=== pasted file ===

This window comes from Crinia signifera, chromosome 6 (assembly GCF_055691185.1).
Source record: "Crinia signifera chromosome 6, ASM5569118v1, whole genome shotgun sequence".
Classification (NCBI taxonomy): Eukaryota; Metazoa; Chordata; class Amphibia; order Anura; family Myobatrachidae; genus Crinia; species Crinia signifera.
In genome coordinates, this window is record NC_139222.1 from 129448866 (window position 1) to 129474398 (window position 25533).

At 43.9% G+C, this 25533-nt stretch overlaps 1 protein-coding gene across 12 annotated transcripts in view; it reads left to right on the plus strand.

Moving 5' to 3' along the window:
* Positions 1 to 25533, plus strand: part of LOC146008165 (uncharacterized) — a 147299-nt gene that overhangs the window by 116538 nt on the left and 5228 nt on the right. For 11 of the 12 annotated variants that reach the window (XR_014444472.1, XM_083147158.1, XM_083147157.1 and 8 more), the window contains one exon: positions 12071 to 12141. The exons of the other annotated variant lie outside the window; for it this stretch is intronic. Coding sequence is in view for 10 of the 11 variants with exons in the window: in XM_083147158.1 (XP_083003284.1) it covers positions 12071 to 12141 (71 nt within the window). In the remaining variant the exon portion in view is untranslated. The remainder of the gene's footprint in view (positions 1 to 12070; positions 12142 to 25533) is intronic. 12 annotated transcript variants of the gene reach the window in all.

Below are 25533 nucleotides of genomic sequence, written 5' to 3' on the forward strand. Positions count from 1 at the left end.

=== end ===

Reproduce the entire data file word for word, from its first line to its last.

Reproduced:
This window comes from Crinia signifera, chromosome 6 (assembly GCF_055691185.1).
Source record: "Crinia signifera chromosome 6, ASM5569118v1, whole genome shotgun sequence".
Classification (NCBI taxonomy): Eukaryota; Metazoa; Chordata; class Amphibia; order Anura; family Myobatrachidae; genus Crinia; species Crinia signifera.
In genome coordinates, this window is record NC_139222.1 from 129448866 (window position 1) to 129474398 (window position 25533).

At 43.9% G+C, this 25533-nt stretch overlaps 1 protein-coding gene across 12 annotated transcripts in view; it reads left to right on the plus strand.

Moving 5' to 3' along the window:
* Positions 1 to 25533, plus strand: part of LOC146008165 (uncharacterized) — a 147299-nt gene that overhangs the window by 116538 nt on the left and 5228 nt on the right. For 11 of the 12 annotated variants that reach the window (XR_014444472.1, XM_083147158.1, XM_083147157.1 and 8 more), the window contains one exon: positions 12071 to 12141. The exons of the other annotated variant lie outside the window; for it this stretch is intronic. Coding sequence is in view for 10 of the 11 variants with exons in the window: in XM_083147158.1 (XP_083003284.1) it covers positions 12071 to 12141 (71 nt within the window). In the remaining variant the exon portion in view is untranslated. The remainder of the gene's footprint in view (positions 1 to 12070; positions 12142 to 25533) is intronic. 12 annotated transcript variants of the gene reach the window in all.

Below are 25533 nucleotides of genomic sequence, written 5' to 3' on the forward strand. Positions count from 1 at the left end.